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The Sine Wave The sinusoidal wave form can be derived from the length of the vertical projection of a radius vector rotating in a uniform circular motion about a fixed point. The velocity with which the radius vector rotates about the center, called the angular velocity, can be determined from the following equation:

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The Sine Wave The angular velocity ( ) is: Since ( ) is typically provided in radians per second, the angle obtained using = t is usually in radians. The time required to complete one revolution is equal to the period ( T ) of the sinusoidal waveform. The radians subtended in this time interval are 2 . or

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13.5 – General Format for the Sinusoidal Voltage or Current The basic mathematical format for the sinusoidal waveform is: where: A m is the peak value of the waveform is the unit of measure for the horizontal axis

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General Format for the Sinusoidal Voltage or Current The equation = t states that the angle through which the rotating vector will pass is determined by the angular velocity of the rotating vector and the length of time the vector rotates. For a particular angular velocity (fixed ), the longer the radius vector is permitted to rotate (that is, the greater the value of t ), the greater will be the number of degrees or radians through which the vector will pass. The general format of a sine wave can also be as:

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General Format for the Sinusoidal Voltage or Current For electrical quantities such as current and voltage, the general format is: i = I m sin t = I m sin e = E m sin t = E m sin where: the capital letters with the subscript m represent the amplitude, and the lower case letters i and e represent the instantaneous value of current and voltage, respectively, at any time t.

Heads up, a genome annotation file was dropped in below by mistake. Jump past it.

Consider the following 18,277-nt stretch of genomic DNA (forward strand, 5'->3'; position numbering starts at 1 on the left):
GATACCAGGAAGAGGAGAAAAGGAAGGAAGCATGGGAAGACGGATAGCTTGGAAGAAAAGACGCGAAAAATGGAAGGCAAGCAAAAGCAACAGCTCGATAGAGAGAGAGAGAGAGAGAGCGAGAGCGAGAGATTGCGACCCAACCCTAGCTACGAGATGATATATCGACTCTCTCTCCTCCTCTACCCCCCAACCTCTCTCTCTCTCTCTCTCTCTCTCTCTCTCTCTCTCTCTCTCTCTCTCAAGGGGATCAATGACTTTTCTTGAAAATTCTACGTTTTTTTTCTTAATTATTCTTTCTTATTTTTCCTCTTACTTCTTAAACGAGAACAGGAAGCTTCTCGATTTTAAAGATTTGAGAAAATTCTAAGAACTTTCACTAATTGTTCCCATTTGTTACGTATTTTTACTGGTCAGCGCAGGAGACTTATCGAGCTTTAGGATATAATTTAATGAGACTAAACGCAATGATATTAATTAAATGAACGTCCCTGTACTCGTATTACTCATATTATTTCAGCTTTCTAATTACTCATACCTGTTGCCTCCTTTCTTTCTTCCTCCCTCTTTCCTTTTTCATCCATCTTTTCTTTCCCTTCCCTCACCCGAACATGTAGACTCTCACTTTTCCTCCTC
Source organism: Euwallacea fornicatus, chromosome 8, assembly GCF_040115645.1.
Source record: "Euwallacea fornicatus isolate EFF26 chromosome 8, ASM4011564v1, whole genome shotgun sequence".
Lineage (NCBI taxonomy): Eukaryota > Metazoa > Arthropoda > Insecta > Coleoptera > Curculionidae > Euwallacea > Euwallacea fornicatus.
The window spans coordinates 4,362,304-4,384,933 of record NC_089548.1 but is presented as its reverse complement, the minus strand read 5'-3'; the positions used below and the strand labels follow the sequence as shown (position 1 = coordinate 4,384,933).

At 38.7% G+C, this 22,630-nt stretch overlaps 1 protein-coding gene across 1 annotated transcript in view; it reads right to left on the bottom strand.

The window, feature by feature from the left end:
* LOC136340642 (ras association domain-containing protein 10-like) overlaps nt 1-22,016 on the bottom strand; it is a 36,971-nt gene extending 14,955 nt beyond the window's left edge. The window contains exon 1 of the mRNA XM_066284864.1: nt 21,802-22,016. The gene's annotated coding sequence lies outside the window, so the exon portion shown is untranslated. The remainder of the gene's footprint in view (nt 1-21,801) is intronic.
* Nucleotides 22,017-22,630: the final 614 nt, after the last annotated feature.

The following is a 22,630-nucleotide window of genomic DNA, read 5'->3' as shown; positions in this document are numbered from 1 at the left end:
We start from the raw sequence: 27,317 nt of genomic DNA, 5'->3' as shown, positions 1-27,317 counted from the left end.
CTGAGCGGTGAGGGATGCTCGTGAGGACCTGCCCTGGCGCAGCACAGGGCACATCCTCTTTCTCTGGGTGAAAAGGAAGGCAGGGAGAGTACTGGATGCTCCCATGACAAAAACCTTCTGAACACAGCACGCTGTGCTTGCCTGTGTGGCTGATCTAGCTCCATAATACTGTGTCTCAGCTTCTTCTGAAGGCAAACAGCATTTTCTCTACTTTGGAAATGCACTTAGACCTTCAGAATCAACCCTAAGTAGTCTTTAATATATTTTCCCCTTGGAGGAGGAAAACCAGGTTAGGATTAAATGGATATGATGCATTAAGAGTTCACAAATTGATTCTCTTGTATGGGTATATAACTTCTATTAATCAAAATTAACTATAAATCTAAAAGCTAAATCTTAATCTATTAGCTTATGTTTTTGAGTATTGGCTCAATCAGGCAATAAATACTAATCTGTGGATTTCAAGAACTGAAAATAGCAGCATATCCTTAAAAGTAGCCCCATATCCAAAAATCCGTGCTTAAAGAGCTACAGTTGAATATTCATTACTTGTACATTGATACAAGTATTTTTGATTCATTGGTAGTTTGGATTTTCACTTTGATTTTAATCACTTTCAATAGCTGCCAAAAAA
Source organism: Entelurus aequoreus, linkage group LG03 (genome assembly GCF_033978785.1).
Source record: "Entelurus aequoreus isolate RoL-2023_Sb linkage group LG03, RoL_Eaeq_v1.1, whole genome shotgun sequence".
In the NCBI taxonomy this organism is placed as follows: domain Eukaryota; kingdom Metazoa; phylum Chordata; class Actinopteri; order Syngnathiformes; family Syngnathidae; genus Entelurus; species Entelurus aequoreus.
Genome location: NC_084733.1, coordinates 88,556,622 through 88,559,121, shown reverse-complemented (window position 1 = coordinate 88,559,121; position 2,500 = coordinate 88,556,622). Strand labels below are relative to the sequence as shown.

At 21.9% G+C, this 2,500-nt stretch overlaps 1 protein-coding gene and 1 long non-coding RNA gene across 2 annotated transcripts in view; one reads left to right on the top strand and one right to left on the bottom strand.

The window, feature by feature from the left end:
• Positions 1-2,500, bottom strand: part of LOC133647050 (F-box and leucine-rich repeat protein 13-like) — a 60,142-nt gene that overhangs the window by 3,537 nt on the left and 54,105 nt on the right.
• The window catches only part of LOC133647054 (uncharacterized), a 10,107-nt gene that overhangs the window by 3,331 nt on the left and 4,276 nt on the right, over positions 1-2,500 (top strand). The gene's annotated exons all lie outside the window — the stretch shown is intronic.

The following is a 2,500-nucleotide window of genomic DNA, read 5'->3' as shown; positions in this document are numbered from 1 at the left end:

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13.6 – Phase Relations If the waveform is shifted to the right or left of 0°: where: is the angle (in degrees or radians) that the waveform has been shifted If the wave form passes through the horizontal axis with a positive-going (increasing with the time) slope before 0°: If the waveform passes through the horizontal axis with a positive-going slope after 0°:

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Phase Relations The terms lead and lag are used to indicate the relationship between two sinusoidal waveforms of the same frequency plotted on the same set of axes. The cosine curve is said to lead the sine curve by 90. The sine curve is said to lag the cosine curve by 90. 90 is referred to as the phase angle between the two waveforms.

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Phase Relations If a sinusoidal expression should appear as e = - E m sin t the negative sign is associated with the sine portion of the expression, not the peak value E m. Phase Measurements When determining the phase measurement we first note that each sinusoidal function has the same frequency, permitting the use of either waveform to determine the period. Since the full period represents a cycle of 360°, the following ratio can be formed:

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13.7 – Average Value Understanding the average value using a sand analogy: The average height of the sand is that height obtained if the distance form one end to the other is maintained while the sand is leveled off.

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Average Value The algebraic sum of the areas must be determined, since some area contributions will be from below the horizontal axis. Area above the axis is assigned a positive sign and area below the axis is assigned a negative sign. The average value of any current or voltage is the value indicated on a dc meter – over a complete cycle the average value is the equivalent dc value.

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13.8 – Effective (rms) Values How is it possible for a sinusoidal ac quantity to deliver a net power if, over a full cycle the net current in any one direction is zero (average value = 0). Irrespective of direction, current of any magnitude through a resistor will deliver power to that resistor – during the positive and negative portions of a sinusoidal ac current, power is being delivered at each instant of time to the resistor. The net power flow will equal twice that delivered by either the positive or the negative regions of sinusoidal quantity.